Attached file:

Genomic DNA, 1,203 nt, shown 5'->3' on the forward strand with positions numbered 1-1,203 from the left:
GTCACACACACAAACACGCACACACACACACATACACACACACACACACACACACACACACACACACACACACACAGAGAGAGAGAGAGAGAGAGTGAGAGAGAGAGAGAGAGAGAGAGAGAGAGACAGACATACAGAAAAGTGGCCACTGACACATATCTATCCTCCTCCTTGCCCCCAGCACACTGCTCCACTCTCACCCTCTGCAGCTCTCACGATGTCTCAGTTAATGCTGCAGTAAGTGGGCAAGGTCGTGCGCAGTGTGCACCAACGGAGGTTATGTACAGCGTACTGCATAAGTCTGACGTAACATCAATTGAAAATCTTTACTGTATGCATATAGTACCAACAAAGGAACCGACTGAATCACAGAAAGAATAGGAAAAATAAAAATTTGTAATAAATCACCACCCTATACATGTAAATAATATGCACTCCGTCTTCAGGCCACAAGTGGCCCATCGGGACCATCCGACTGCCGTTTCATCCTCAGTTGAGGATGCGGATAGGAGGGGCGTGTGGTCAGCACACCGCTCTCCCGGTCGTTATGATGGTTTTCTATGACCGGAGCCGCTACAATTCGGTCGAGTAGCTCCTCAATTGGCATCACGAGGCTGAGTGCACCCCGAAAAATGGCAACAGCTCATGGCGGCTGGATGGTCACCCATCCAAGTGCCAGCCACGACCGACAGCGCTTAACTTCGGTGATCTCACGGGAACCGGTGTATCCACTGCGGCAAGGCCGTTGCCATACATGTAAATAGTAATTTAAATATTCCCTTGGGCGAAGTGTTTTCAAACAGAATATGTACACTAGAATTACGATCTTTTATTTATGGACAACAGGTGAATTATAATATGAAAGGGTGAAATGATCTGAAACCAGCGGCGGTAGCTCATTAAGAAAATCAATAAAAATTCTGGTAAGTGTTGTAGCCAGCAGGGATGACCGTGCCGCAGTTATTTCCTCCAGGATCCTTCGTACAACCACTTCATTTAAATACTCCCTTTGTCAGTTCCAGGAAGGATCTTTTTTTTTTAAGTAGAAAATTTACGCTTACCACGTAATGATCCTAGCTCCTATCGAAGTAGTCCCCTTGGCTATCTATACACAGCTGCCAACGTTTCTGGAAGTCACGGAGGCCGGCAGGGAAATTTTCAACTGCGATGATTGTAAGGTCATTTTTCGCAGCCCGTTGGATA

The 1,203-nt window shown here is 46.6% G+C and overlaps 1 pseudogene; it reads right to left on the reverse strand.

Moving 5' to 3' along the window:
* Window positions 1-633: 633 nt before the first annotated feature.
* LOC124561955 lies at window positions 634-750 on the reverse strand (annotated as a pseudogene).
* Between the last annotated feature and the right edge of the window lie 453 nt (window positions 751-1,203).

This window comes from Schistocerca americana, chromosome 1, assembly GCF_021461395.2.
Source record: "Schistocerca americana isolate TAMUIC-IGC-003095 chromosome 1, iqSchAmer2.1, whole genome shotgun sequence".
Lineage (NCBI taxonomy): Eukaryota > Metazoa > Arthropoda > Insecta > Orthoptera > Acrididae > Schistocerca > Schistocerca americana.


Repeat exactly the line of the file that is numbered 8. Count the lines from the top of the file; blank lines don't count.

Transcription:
This window comes from Schistocerca americana, chromosome 1, assembly GCF_021461395.2.